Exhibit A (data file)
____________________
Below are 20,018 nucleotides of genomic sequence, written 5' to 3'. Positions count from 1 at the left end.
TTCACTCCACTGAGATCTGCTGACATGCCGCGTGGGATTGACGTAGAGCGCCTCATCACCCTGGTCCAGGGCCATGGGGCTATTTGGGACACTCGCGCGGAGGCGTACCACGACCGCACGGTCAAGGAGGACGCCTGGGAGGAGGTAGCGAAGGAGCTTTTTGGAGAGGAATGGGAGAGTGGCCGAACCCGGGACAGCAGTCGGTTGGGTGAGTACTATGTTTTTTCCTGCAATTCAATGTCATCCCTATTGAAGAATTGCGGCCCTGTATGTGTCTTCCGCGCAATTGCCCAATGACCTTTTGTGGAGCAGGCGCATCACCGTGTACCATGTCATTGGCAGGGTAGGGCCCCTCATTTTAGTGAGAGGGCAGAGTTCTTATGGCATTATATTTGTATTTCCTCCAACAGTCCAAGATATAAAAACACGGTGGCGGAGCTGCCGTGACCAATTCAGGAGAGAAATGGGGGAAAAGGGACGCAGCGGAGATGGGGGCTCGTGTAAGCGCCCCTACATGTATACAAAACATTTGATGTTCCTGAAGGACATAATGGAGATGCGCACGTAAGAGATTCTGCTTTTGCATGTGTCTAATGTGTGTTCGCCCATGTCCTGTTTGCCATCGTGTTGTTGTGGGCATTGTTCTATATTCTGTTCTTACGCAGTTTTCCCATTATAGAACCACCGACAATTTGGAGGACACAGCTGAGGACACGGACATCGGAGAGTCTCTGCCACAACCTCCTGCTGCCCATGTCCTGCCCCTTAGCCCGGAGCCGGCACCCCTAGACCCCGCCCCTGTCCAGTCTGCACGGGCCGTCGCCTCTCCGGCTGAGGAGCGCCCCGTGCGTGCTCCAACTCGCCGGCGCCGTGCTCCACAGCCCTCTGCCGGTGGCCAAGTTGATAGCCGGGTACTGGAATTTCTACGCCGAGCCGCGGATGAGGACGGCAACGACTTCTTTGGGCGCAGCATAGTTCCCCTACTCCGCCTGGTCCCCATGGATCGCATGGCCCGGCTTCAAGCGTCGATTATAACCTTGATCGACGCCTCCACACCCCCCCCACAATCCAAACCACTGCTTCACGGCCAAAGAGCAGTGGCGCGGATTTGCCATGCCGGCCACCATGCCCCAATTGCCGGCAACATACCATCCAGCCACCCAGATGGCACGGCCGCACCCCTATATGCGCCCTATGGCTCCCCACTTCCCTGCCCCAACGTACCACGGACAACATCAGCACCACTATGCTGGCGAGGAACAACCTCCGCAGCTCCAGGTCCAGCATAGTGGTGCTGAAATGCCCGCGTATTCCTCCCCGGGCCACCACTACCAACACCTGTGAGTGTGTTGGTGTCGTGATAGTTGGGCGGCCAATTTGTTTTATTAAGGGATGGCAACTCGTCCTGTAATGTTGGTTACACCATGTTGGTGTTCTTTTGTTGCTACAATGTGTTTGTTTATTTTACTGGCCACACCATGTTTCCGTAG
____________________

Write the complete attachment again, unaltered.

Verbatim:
Below are 20,018 nucleotides of genomic sequence, written 5' to 3'. Positions count from 1 at the left end.
TTCACTCCACTGAGATCTGCTGACATGCCGCGTGGGATTGACGTAGAGCGCCTCATCACCCTGGTCCAGGGCCATGGGGCTATTTGGGACACTCGCGCGGAGGCGTACCACGACCGCACGGTCAAGGAGGACGCCTGGGAGGAGGTAGCGAAGGAGCTTTTTGGAGAGGAATGGGAGAGTGGCCGAACCCGGGACAGCAGTCGGTTGGGTGAGTACTATGTTTTTTCCTGCAATTCAATGTCATCCCTATTGAAGAATTGCGGCCCTGTATGTGTCTTCCGCGCAATTGCCCAATGACCTTTTGTGGAGCAGGCGCATCACCGTGTACCATGTCATTGGCAGGGTAGGGCCCCTCATTTTAGTGAGAGGGCAGAGTTCTTATGGCATTATATTTGTATTTCCTCCAACAGTCCAAGATATAAAAACACGGTGGCGGAGCTGCCGTGACCAATTCAGGAGAGAAATGGGGGAAAAGGGACGCAGCGGAGATGGGGGCTCGTGTAAGCGCCCCTACATGTATACAAAACATTTGATGTTCCTGAAGGACATAATGGAGATGCGCACGTAAGAGATTCTGCTTTTGCATGTGTCTAATGTGTGTTCGCCCATGTCCTGTTTGCCATCGTGTTGTTGTGGGCATTGTTCTATATTCTGTTCTTACGCAGTTTTCCCATTATAGAACCACCGACAATTTGGAGGACACAGCTGAGGACACGGACATCGGAGAGTCTCTGCCACAACCTCCTGCTGCCCATGTCCTGCCCCTTAGCCCGGAGCCGGCACCCCTAGACCCCGCCCCTGTCCAGTCTGCACGGGCCGTCGCCTCTCCGGCTGAGGAGCGCCCCGTGCGTGCTCCAACTCGCCGGCGCCGTGCTCCACAGCCCTCTGCCGGTGGCCAAGTTGATAGCCGGGTACTGGAATTTCTACGCCGAGCCGCGGATGAGGACGGCAACGACTTCTTTGGGCGCAGCATAGTTCCCCTACTCCGCCTGGTCCCCATGGATCGCATGGCCCGGCTTCAAGCGTCGATTATAACCTTGATCGACGCCTCCACACCCCCCCCACAATCCAAACCACTGCTTCACGGCCAAAGAGCAGTGGCGCGGATTTGCCATGCCGGCCACCATGCCCCAATTGCCGGCAACATACCATCCAGCCACCCAGATGGCACGGCCGCACCCCTATATGCGCCCTATGGCTCCCCACTTCCCTGCCCCAACGTACCACGGACAACATCAGCACCACTATGCTGGCGAGGAACAACCTCCGCAGCTCCAGGTCCAGCATAGTGGTGCTGAAATGCCCGCGTATTCCTCCCCGGGCCACCACTACCAACACCTGTGAGTGTGTTGGTGTCGTGATAGTTGGGCGGCCAATTTGTTTTATTAAGGGATGGCAACTCGTCCTGTAATGTTGGTTACACCATGTTGGTGTTCTTTTGTTGCTACAATGTGTTTGTTTATTTTACTGGCCACACCATGTTTCCGTAG